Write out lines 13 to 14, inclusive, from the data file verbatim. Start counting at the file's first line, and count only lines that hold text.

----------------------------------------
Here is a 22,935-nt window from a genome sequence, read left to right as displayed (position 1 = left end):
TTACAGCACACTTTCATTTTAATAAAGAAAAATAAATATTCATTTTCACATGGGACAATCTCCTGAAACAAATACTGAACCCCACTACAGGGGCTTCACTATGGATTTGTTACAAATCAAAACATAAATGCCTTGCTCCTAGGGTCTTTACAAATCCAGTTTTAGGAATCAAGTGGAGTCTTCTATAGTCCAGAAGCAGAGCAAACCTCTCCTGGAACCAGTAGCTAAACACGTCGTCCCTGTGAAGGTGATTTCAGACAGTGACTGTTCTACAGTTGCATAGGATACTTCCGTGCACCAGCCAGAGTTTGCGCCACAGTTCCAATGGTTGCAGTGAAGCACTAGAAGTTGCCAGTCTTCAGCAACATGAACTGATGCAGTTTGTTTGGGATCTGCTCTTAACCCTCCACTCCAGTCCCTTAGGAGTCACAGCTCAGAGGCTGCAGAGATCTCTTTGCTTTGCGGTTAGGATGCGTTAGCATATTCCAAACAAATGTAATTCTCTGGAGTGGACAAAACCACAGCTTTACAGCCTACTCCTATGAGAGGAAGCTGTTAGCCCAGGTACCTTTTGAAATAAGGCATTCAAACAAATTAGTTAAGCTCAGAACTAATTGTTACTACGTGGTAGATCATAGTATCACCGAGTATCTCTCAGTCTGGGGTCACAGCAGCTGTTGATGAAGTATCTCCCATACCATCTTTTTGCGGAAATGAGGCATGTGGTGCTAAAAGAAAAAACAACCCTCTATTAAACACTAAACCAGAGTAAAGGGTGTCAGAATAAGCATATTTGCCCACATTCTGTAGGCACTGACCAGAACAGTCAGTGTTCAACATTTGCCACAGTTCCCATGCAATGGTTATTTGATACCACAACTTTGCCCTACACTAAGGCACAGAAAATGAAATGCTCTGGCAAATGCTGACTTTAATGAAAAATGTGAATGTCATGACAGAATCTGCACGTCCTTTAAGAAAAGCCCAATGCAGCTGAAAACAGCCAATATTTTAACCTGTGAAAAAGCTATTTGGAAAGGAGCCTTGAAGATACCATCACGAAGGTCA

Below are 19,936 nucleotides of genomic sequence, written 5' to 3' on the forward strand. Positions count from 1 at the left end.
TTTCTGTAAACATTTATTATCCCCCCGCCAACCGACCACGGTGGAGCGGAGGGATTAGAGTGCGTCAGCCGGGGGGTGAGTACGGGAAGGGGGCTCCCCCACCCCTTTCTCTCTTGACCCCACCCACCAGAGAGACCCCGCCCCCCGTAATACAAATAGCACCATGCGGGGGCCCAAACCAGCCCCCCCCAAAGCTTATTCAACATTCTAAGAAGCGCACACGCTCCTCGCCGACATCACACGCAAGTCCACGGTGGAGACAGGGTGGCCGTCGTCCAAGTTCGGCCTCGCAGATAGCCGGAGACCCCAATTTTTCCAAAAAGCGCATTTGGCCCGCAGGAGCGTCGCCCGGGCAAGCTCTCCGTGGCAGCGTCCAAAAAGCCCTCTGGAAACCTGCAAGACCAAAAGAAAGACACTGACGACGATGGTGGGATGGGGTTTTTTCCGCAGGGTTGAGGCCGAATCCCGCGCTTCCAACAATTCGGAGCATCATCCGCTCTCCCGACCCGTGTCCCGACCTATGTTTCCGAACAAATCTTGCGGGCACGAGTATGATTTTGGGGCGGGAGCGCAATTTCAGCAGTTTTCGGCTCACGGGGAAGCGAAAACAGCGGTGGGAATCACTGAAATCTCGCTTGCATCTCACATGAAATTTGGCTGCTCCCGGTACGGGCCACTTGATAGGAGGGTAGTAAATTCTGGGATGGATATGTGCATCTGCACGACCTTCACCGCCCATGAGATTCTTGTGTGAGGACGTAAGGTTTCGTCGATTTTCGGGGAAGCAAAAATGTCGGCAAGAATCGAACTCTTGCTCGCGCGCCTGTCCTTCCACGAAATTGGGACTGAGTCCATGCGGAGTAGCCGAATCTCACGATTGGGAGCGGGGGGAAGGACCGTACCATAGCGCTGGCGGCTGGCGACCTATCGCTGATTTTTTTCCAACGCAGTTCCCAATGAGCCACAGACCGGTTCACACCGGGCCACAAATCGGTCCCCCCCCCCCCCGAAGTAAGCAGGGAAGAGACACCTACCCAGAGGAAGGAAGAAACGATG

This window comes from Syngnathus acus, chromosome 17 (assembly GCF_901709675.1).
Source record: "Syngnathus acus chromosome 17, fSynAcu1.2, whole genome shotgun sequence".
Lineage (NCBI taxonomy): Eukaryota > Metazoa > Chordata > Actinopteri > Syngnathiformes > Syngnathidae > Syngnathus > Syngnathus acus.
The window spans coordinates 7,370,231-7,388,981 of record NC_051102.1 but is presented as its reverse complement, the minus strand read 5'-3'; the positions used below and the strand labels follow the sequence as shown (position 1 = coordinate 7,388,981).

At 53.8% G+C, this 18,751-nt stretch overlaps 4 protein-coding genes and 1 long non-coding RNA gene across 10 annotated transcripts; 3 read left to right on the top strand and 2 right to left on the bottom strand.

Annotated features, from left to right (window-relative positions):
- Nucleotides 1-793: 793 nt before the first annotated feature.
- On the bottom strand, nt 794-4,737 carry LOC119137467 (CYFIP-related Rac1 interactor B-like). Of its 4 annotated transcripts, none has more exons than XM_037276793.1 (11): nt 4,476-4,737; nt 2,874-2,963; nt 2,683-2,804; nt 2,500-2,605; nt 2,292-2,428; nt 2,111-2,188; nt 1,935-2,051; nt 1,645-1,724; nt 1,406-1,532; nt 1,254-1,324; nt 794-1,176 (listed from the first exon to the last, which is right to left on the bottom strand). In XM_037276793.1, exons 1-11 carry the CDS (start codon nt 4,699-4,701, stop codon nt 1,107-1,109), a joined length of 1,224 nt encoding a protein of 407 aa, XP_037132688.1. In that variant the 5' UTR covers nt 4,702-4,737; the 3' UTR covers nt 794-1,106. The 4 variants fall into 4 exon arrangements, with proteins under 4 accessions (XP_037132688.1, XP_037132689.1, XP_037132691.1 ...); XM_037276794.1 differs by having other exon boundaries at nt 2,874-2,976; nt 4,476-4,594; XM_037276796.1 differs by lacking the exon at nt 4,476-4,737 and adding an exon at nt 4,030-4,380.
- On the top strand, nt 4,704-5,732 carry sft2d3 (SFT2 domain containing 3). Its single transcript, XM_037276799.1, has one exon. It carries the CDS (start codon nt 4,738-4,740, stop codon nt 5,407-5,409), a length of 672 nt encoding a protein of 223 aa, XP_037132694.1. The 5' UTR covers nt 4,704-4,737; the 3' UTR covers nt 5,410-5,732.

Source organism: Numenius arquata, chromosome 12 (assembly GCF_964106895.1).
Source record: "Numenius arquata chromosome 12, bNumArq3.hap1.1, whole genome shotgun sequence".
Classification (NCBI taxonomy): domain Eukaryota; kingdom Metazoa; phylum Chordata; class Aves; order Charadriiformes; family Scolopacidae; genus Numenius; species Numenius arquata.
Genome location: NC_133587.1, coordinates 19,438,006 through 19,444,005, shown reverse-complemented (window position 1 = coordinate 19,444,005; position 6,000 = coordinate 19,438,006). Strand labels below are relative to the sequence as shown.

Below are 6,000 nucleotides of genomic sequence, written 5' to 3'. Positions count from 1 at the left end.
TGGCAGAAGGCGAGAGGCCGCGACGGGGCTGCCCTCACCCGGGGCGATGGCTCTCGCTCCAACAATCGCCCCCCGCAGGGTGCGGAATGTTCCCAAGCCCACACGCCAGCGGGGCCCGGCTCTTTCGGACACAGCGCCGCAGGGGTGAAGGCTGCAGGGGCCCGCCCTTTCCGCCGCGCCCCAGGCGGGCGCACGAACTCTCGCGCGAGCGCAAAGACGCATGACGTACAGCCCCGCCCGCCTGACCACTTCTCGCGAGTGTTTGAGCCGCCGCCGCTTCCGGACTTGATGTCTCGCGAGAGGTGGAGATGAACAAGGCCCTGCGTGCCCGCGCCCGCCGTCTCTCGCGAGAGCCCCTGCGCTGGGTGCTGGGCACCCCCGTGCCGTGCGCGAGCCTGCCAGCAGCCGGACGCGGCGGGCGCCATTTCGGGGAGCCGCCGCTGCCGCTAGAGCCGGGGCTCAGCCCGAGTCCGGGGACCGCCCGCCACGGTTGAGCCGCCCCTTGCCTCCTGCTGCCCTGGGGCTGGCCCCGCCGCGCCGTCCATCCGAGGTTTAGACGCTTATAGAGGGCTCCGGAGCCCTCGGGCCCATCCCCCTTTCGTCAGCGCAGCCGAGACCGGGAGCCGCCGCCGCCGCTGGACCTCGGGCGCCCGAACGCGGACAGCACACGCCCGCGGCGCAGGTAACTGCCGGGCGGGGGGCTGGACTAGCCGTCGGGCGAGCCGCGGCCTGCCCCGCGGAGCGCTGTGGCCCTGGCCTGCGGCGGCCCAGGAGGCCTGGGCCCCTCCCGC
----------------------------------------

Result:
- On the top strand, nt 4,704-5,732 carry sft2d3 (SFT2 domain containing 3). Its single transcript, XM_037276799.1, has one exon. It carries the CDS (start codon nt 4,738-4,740, stop codon nt 5,407-5,409), a length of 672 nt encoding a protein of 223 aa, XP_037132694.1. The 5' UTR covers nt 4,704-4,737; the 3' UTR covers nt 5,410-5,732.

Source organism: Numenius arquata, chromosome 12 (assembly GCF_964106895.1).